Alan Smith and Mhorvan Sherret founded Matrix Risk Control (UK) Ltd. following successful careers in law enforcement when they were at the forefront of many major investigations. They wanted to promote excellence in investigation within industry to improve performance, and ensure that many of the tragic events they had witnessed never happened again. Both Alan and Mhorvan are passionate about not only finding out what happened, but why it happened and, most importantly, helping to put in place preventative measures that really work.

They have worked closely with System Improvements Inc. since 2009, spreading the TapRooT® word throughout the globe, and assisting organizations in making things better.

Sherret.Mhorvan

In founding and developing their own business, Alan and Mhorvan are acutely aware of the importance of their people and that their success is entirely relative to the performance of their staff.

Sadly, both have been involved in many incidents where the value of people has not been fully appreciated until it was too late, and they have learned the hard way how crucial it is to build a caring culture around a business and the importance of being ready for the unthinkable.

A death or deaths in the workplace can have a hugely negative impact on an organization but much can be done in readiness to ensure that the business continues effectively and, more importantly, those left behind continue to function in an environment where they know that the organization has done the right thing, and dealt with the helplessness that such an event brings in a sensitive and caring manner.

Alan and Mhorvan will share with you their experiences of multi-fatality incident consequences, and how you can prepare your organization for the nightmare scenario.

REGISTER for the 2015 Global TapRooT® Summit.

5 Reasons to Bring Your Family to our June Summit!

Posted: January 7th, 2015 in Local Attractions, Summit

We all know about the late night adventures Vegas has to offer, but what if family fun is more your style?

June is a great time for family fun because the kids will just be finishing up another school year. Don’t be afraid to bring them to play during the Global TapRooT® Summit June 1 – 5, 2015. They’ll love these 5 types of attractions, and you’ll get a kick out of them too.

1. Animals

Shark Reef Aquarium at Mandalay Bay – See their Shipwreck exhibit, where water, fish, sea turtles, and sharks surround you – behind glass walls, of course!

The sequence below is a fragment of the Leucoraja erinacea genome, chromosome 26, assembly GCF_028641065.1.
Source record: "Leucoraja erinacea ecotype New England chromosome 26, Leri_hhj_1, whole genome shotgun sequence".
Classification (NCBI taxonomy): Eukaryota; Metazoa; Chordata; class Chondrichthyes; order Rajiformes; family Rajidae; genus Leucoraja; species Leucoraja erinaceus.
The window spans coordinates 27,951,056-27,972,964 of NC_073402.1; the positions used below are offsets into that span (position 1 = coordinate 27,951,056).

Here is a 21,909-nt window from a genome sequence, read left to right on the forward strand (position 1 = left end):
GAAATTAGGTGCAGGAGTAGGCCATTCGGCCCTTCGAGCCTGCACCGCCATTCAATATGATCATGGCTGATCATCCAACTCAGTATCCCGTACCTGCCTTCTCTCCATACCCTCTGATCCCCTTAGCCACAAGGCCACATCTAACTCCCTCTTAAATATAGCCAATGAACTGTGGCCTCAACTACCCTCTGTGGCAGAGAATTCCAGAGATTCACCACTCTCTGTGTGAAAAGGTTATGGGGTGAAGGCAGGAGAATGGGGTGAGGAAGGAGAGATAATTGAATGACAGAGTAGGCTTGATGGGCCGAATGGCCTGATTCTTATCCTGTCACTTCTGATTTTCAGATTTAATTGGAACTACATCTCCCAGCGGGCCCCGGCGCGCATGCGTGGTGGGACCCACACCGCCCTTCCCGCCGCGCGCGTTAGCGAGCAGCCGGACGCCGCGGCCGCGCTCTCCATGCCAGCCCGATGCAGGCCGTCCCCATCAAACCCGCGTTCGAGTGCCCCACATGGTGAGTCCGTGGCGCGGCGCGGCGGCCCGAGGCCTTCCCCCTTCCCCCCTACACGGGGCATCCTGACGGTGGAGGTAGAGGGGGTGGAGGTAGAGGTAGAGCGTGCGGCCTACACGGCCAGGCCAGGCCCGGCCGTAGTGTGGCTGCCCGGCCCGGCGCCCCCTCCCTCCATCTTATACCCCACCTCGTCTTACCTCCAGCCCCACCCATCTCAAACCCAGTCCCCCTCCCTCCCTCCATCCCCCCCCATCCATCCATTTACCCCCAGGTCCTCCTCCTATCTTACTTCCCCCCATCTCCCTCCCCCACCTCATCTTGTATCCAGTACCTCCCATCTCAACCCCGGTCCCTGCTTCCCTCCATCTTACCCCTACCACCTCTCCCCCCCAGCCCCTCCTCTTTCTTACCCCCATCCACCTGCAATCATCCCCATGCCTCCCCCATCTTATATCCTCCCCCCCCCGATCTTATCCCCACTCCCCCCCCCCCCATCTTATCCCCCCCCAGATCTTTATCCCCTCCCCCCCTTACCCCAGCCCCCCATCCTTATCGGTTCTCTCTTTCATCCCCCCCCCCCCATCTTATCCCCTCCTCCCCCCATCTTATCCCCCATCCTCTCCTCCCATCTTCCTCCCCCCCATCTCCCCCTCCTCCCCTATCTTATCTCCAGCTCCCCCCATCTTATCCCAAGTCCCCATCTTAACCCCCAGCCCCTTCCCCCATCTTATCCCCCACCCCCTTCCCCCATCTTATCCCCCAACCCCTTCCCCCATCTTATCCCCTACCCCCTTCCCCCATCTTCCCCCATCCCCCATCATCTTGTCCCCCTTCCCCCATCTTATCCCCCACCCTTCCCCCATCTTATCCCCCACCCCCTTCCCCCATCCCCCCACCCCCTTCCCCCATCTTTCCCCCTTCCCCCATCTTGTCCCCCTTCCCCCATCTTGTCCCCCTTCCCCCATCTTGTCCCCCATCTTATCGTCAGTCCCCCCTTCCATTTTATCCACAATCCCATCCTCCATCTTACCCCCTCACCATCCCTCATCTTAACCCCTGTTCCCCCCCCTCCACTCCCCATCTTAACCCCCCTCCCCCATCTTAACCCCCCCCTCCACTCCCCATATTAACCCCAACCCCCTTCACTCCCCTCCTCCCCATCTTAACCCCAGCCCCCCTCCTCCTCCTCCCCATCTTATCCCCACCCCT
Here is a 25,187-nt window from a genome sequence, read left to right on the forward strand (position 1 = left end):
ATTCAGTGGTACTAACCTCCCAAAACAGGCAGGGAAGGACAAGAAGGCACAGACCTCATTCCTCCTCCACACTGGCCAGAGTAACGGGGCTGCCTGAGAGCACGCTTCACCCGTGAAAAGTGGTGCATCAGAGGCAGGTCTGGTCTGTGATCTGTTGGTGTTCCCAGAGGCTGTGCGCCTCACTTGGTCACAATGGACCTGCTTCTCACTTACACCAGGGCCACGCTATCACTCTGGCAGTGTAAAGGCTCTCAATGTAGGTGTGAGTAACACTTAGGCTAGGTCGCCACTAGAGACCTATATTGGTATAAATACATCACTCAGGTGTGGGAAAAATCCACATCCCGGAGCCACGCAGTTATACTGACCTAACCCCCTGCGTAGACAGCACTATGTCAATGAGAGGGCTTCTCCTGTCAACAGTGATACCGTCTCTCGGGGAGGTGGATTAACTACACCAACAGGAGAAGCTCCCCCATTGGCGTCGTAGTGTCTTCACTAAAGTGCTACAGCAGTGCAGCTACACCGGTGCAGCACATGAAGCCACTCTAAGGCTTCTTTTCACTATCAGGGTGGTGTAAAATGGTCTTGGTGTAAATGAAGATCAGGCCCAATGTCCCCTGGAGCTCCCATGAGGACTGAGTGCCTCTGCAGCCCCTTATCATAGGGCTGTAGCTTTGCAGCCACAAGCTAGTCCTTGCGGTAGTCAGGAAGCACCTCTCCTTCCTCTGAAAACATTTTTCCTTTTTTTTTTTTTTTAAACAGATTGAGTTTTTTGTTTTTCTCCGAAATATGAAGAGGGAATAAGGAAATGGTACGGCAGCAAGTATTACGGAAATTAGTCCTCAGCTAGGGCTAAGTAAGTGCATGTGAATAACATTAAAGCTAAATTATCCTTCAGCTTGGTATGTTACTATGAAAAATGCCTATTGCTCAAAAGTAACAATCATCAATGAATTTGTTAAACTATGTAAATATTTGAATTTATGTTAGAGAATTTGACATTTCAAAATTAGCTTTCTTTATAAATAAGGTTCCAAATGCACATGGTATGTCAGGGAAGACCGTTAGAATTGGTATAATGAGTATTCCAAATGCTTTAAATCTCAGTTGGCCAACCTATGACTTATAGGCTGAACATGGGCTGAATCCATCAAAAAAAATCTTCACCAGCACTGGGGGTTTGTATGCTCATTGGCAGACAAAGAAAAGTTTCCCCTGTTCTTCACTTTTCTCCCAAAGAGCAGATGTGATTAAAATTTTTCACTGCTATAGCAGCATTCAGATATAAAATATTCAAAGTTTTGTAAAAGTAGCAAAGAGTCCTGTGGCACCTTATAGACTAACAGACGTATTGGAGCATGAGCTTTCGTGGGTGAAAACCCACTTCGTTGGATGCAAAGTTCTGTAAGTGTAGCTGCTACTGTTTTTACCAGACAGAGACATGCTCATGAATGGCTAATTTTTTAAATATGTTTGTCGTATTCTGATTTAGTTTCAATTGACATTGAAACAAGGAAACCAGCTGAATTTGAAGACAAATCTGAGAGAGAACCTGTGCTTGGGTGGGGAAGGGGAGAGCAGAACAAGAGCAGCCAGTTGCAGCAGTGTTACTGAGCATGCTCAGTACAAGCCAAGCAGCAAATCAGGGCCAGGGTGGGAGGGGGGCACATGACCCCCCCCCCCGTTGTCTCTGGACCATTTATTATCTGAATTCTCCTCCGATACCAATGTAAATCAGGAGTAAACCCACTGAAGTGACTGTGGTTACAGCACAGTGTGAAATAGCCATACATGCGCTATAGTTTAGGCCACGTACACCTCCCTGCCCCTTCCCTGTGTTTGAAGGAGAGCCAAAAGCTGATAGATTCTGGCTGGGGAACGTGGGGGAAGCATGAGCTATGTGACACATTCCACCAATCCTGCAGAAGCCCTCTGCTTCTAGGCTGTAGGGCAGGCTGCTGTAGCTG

Siegfried & Roy’s Secret Garden and Dolphin Habitat – Come see white lions, tigers, leopards, and panthers, not to mention dolphins! If you have some extra bucks to spare, your child can even be a dolphin trainer for a day.

2. Rides

Adventuredome – Your kids – and you – will be wowed by the Adventuredome Theme Park’s 25 simulations, rides, and IMAX experiences for all ages.

Gondola Rides at the Venetian – Enjoy this quintessential Italian boat ride through the waters near the Venetian Hotel, complete with your own singing gondolier.

Nevada Southern Railway – Do your kids love trains? Take them for a ride Saturday or Sunday after the Summit. For an extra fee, they can even ride in the engineer’s cab!

3. Fun Learning

Ethel M Chocolate Factory Tour – This free self-guided factory tour is just as delicious as it sounds, with generous free samples to boot. Don’t forget to check out the Cactus Garden and M&Ms world as well.

Las Vegas Natural History Museum – Learn about ancient dinosaurs, Egyptian pharaohs, and much more at the Las Vegas Natural History Museum.

4. Nature

Red Rock Canyon, Springs Preserve, and Mount Charleston all offer hiking, camping, and a peaceful getaway from the madness of Las Vegas life.

5. Entertainment

Pinball Hall of Fame – This quirky attraction boasts over 1,000 vintage pinball machines for you and your family to play. Each game costs from 25 to 50 cents. Finally! Machines in Vegas the kids can have fun on too.

Volcano at the Mirage – Come early for this free water, light, and music show outside the Mirage.

Bellagio Fountains – You’ve heard of these famed fountains; now bring the kids and see the hotel’s classic music and light show up close and personal for free.

Tournament of Kings Dinner Show – Take your family back in time and watch jousting, dancing maidens, and invading armies, all while eating like medieval knights: With your fingers.

What happens in Vegas doesn’t have to stay in Vegas. You can create memories with your family that you’ll never forget. When you come to the Global TapRooT® Summit Week 2015, you can learn the latest root cause analysis best practices and bring the family for some good clean fun too.

Learn How Character Drives Success from Dr. Beverly Chiodo at the 2015 Summit

Posted: January 5th, 2015 in Best Practice Presentations, Best Practice Presenters, Summit
Dr. Chiodo

Dr. Beverly Chiodo

Dr. Beverly Chiodo is the opening keynote speaker for the second day of the 2015 Global TapRooT® Summit. The Summit begins on Wednesday, June 3, 2015 right after our 2-day Pre-Summit courses (June 1 and 2, 2015).

Known as the “Dr. of Encouragement,” Dr. Beverly Chiodo has received state and national recognition for her teaching including National Business Teacher for 1997 by the National Business Education Association. She has also been “Hero of the Day” on CBS national TV program, This Morning.

Dr. Jerome Supple, President of Southwest Texas State University said, “She has won every teaching award this university has to offer.”

We are excited to invite this award-winning, inspiring speaker back to the Summit to teach us about the importance of character.

REGISTER NOW for the 2015 Global TapRooT® Summit, June 1 – 5, 2015 in Las Vegas, Nevada.